Teresa of Avila and Juan de Yepes (aka John of the Cross) were both influential Catholic mystics who both made important impacts for the counter-Reformation, but were kept under close watch by the Inquisition for their somewhat non-conventional ways of expressing their devotion to God and the Church in general.  Both of them came from converso (former Jewish) families during the turmoil of the 1490s in Spain during the reign of King Fernando and Queen Isabella.  They both joined the Carmelite Order and their close ties with one another drew suspicion from church officials.

 

In an attempt to refocus the spiritual energies of the Carmelites, Teresa had them go back into the wilderness and walk barefoot (hence giving the name “Discalced’).  She struggled to persuade the Church authorities to make a leap of the imagination, to allow the women who joined her to engage in a Carmelite balance of contemplation and activism. (loc. 13044)  In her famous mystical writings, she recorded her passionate and intimate meetings with God, often referring to them as ‘piercings of the heart’ or having a ‘mystical marriage’ with God.  She staunchly defended her belief that women had something distinctive to say, through the prompting of Jesus.

 

Ecstasy of St. Teresa, Gian Lorenzo Bernini, 1647 - 52, Santa Maria della Vittoria, Rome

Ecstasy of St. Teresa, Gian Lorenzo Bernini, 1647 – 52, Santa Maria della Vittoria, Rome

 

In Juan’s case, he repeatedly depicted himself as the lover and even the bride of Christ, an image that was usually reserved for either the institution of the Church or the female soul.  At times he would write how in his visions, he would caress God (or Jesus) as he laid his head upon his chest and would gently brush his hair from his face.  Of course, MacCulloch would describe these depictions as having a homoerotic flavor to them- and I wouldn’t argue against that obvious observation of his.  Both Teresa and Juan would find inspiration from the Song of Songs in the Bible for their writings.  However, he is best known for his explorations into the ‘dark side’ of spirituality and the loneliness of human existence, especially in his meditation titled The Dark Night of the Soul.  He supposedly wrote this while he was in solitary confinement for nine months during 1577-78.  This was the culmination of a larger writing of his called The Ascent to Mount Carmel.  In this ‘dark night of the soul’, he described it as the third stage of the soul’s experience of being purified and purged.

 

In the end, after overcoming many obstacles, both their efforts paid off.  The Discalced Carmelites were eventually backed by the highest levels of Spanish society and then eventually the monarchy.  Teresa was declared a saint in 1612, only thirty years after her death, and replaced Santiago as the patron saint of Spain.  Juan was canonized in 1726 by the Church more than a century later.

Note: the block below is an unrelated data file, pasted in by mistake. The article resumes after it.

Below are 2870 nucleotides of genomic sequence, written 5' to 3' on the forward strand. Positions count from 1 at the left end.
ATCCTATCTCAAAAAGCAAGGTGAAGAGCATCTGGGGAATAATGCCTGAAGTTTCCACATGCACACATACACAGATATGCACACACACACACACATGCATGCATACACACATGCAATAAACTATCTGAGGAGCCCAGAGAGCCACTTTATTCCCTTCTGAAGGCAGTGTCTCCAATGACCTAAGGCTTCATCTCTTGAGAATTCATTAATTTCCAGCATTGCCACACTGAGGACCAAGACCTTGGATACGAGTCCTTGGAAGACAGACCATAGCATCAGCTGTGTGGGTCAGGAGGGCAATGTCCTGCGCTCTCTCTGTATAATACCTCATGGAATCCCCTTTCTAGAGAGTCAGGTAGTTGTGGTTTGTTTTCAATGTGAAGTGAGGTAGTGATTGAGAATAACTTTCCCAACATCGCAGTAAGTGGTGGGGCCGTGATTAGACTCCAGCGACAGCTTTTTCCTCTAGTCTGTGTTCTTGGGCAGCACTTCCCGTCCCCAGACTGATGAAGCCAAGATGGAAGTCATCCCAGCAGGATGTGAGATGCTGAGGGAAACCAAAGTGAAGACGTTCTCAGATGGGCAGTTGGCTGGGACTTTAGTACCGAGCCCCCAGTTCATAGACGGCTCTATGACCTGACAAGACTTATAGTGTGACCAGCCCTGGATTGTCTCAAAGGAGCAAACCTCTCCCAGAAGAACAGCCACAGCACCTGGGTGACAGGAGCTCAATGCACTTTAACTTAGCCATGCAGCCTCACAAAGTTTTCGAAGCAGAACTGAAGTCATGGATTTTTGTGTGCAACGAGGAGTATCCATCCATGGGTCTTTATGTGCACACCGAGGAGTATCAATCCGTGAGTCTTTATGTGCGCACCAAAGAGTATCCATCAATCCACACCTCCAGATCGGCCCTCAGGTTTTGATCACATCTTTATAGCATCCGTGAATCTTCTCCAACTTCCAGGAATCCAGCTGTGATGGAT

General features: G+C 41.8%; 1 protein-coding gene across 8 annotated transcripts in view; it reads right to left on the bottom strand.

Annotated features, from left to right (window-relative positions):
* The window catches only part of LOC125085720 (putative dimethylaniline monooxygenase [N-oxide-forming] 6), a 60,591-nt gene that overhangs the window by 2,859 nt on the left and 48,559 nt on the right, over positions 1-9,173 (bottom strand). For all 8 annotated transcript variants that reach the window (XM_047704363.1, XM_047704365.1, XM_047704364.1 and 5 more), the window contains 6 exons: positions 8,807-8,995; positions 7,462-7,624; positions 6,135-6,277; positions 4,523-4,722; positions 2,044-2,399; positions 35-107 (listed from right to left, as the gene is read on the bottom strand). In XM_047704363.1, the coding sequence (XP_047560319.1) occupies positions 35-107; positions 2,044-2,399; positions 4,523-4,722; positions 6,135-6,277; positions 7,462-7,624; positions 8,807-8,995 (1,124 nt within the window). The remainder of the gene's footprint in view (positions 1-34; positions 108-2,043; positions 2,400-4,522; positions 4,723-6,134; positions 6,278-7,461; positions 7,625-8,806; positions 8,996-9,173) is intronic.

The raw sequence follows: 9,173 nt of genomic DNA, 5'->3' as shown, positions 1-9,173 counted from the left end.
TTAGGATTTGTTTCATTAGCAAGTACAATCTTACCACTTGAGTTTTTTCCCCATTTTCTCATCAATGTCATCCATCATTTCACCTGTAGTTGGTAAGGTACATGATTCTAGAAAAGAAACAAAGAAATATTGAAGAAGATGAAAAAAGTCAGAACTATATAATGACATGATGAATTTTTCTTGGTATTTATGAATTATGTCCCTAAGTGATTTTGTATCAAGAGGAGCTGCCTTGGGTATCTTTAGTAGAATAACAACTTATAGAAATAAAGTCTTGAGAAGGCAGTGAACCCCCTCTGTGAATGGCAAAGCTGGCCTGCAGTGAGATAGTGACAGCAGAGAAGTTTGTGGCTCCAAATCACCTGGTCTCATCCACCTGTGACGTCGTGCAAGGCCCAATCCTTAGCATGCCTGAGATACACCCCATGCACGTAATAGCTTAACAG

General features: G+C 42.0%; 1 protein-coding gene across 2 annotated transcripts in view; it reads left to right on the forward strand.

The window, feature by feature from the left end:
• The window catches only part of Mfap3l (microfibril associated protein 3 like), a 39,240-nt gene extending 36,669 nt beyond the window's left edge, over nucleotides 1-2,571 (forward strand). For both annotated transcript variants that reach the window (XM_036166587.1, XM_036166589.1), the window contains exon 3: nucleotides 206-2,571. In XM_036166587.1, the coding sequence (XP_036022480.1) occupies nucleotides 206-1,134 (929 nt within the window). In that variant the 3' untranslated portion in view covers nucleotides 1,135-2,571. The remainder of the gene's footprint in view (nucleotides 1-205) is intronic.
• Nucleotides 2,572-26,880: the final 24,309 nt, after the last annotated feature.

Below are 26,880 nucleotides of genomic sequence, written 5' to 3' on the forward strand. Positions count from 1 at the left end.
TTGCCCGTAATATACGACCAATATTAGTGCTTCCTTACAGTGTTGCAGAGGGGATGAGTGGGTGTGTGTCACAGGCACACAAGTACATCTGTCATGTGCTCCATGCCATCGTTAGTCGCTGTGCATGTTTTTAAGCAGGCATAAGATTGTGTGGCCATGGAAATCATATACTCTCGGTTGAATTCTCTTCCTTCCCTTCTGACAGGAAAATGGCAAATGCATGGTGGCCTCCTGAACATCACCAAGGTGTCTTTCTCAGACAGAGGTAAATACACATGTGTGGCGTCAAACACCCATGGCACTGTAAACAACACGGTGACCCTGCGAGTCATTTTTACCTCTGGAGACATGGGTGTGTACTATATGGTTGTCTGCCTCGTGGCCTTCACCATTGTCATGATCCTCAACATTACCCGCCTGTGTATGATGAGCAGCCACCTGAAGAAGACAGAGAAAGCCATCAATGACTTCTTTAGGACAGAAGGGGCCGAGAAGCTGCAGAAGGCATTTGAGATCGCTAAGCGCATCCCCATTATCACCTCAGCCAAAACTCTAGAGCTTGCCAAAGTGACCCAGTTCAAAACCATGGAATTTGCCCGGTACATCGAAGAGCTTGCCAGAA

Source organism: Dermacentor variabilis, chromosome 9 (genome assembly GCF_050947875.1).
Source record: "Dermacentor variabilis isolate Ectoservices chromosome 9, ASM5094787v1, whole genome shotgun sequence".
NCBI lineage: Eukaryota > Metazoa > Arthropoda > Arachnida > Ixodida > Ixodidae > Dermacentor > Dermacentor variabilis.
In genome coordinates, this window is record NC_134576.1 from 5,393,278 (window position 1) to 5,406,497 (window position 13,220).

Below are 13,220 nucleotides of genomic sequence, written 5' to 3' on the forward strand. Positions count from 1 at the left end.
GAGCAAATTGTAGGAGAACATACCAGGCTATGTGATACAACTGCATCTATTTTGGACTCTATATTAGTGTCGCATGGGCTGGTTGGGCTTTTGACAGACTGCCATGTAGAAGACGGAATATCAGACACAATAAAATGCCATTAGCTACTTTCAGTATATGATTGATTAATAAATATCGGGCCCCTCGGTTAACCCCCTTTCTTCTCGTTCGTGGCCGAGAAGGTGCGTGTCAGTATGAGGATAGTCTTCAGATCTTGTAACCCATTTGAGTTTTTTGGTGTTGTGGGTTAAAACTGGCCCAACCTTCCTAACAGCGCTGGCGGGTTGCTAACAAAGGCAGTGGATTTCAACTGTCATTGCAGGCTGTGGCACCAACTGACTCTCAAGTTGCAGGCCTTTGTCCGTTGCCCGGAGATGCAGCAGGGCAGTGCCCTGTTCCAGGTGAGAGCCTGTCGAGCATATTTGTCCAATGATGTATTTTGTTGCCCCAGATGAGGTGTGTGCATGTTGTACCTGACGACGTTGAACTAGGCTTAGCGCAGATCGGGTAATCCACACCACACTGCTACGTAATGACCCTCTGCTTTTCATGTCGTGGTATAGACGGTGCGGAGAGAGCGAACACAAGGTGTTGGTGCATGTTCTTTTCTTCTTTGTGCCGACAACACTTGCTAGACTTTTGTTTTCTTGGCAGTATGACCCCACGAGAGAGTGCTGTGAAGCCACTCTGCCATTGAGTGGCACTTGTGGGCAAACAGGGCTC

Overall, both mystics played an important part of the counter-Reformation and Catholic reform that was in effect during that time.  Their writings would become a source of inspiration and devotion for the spiritual renewal portion of the counter-Reformation.  The Catholic Church and her bishops spearheaded a pastoral commitment to the educational and spiritual needs of the laity.  It was also good to read something positive and spiritual for a change that was being done by individual Christians rather than focusing so much on Church and national politics – often with the result of Christians killing one another or other forms of abuse of power.  Their works intrigue me and I’m curious as to how I can incorporate their works into my own personal spiritual life.  Though they are Catholic works that are bound to have elements that I might not see eye-to-eye with, I’m sure they will be of good benefit even for Protestants and non-Catholics alike.  They should be far different works to read than the theological treatises or works of theology that were prevalent during this time.  Passionate writings that use colorful and vivid imagery of God or the divine should arouse one’s emotions and spirit when contemplating about God, as they are designed to do.  One should have a good balance between the intellectual and emotional sides of their soul and spirit.